Neuromorphic computing is a particularly exciting application of spintronics, able to exploit its rich physics to achieve low-power-consumption computation inspired by the brain. Designing neuromorphic systems requires simulating the response of spintronic devices to multiple types of inputs over long time periods. Currently, the dominant approach to predicting the complex behavior of spintronic devices is micromagnetic simulation. This technique, however, requires very long simulation times, easily reaching weeks in time-dependent experiments or in micrometer-scale devices.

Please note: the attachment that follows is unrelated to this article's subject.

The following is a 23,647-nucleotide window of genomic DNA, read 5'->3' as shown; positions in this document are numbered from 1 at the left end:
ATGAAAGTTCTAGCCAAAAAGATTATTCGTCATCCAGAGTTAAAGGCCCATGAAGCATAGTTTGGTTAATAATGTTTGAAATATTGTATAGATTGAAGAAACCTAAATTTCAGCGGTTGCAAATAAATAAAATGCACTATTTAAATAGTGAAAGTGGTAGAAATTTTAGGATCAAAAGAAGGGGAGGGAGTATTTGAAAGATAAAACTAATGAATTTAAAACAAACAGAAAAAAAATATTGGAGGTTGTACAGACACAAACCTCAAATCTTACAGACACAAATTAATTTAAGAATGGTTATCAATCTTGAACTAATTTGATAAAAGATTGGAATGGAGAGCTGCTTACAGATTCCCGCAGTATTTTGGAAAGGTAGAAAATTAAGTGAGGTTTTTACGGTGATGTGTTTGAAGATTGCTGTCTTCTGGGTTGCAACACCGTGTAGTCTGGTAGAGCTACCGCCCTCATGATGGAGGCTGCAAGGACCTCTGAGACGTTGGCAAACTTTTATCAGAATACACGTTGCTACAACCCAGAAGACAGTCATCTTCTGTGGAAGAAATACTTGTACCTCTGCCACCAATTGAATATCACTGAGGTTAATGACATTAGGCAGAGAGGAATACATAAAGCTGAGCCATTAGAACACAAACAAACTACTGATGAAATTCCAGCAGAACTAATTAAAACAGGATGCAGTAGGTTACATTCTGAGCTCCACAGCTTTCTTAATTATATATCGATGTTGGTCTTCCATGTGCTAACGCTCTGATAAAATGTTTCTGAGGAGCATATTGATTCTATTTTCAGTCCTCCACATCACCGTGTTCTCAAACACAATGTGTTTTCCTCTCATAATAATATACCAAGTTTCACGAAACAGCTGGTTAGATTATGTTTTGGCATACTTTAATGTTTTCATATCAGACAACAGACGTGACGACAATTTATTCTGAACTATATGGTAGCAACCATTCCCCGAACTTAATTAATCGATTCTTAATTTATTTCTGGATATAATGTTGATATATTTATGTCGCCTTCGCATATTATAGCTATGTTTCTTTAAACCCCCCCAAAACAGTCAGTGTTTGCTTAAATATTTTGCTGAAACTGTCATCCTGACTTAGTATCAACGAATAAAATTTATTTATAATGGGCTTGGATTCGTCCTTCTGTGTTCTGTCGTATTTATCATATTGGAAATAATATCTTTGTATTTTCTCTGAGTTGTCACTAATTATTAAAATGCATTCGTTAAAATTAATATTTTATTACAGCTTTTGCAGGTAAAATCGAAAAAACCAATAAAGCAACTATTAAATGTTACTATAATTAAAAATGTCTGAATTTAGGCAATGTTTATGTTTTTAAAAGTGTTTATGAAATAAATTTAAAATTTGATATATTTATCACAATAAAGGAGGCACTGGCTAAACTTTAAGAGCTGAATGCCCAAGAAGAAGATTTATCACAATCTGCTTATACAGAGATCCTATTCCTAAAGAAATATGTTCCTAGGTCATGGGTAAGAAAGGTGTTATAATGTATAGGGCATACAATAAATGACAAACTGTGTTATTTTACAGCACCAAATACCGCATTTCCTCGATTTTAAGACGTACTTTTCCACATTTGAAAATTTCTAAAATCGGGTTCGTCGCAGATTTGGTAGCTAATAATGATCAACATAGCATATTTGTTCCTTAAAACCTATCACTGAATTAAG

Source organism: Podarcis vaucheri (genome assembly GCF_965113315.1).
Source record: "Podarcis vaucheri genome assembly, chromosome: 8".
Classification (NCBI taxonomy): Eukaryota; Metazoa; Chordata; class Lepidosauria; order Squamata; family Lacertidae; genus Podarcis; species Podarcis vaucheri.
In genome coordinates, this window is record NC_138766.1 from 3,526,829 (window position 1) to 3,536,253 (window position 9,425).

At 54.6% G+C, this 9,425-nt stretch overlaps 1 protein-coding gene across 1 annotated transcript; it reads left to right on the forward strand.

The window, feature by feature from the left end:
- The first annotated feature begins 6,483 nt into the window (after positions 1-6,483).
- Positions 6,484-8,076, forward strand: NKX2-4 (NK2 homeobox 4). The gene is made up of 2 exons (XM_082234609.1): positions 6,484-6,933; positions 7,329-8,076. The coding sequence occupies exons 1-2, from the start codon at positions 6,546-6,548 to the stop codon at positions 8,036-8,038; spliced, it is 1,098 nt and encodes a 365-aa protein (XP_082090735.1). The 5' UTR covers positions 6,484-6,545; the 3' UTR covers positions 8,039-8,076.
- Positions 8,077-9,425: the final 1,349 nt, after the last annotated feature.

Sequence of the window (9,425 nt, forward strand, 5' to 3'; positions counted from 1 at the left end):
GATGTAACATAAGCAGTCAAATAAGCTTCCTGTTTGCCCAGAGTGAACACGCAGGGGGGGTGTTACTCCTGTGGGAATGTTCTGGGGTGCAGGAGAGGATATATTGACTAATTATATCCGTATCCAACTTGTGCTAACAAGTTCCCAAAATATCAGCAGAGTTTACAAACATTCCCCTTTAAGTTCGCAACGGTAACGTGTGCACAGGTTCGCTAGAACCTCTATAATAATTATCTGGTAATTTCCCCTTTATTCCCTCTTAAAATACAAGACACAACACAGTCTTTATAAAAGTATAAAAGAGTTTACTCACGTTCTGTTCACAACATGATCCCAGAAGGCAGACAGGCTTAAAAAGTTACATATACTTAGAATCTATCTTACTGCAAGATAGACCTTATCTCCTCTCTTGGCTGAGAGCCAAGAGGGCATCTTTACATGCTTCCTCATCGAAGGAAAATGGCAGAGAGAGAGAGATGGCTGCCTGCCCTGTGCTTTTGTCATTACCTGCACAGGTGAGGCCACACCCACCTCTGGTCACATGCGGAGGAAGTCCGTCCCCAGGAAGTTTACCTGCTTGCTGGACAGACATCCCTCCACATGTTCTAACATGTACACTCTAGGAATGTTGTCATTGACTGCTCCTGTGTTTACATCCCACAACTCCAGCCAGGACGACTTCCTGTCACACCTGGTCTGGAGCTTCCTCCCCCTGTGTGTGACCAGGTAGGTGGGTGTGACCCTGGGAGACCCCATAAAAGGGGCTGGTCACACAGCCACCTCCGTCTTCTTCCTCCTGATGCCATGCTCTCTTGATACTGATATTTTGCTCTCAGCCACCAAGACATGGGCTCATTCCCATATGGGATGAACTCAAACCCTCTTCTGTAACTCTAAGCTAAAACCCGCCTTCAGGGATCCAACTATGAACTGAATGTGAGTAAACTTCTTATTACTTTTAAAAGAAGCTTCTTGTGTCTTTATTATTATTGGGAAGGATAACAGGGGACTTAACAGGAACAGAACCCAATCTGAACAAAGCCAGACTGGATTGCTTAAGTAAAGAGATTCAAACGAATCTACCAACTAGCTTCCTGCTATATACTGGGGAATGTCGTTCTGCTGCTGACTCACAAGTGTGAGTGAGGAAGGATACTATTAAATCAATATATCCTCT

In this work, we take an alternative road by adopting a deep learning technique, Neural Ordinary Differential Equations (ODEs), to model spintronic devices and develop spintronic systems. We show that Neural ODEs, trained on a minimal amount of data, can predict the behavior of spintronic devices with high accuracy and an extremely efficient simulation time, compared to micromagnetic simulations. For this purpose, we re-frame the formalism of Neural Ordinary Differential Equations (ODEs) 1 to the constraints of spintronics: few measured outputs, multiple inputs and internal parameters (Fig. 1). We demonstrate with Neural ODEs an acceleration factor over 200 compared to micromagnetic simulations for a neuromorphic system -- a reservoir computer made of magnetic skyrmions (20 minutes compared to three days). We also demonstrate that this state-of-the-art deep learning technique for time series modeling can be applied to model an experimental neuromorphic experiment 2, in which spin-torque nano-oscillators are used as reservoir computers to achieve a spoken digit recognition task (Fig. 2). Neural ODEs can therefore constitute a disruptive tool for developing spintronic applications in complement to micromagnetic simulations, which are time-consuming and cannot fit experiments when noise or imperfections are present 3.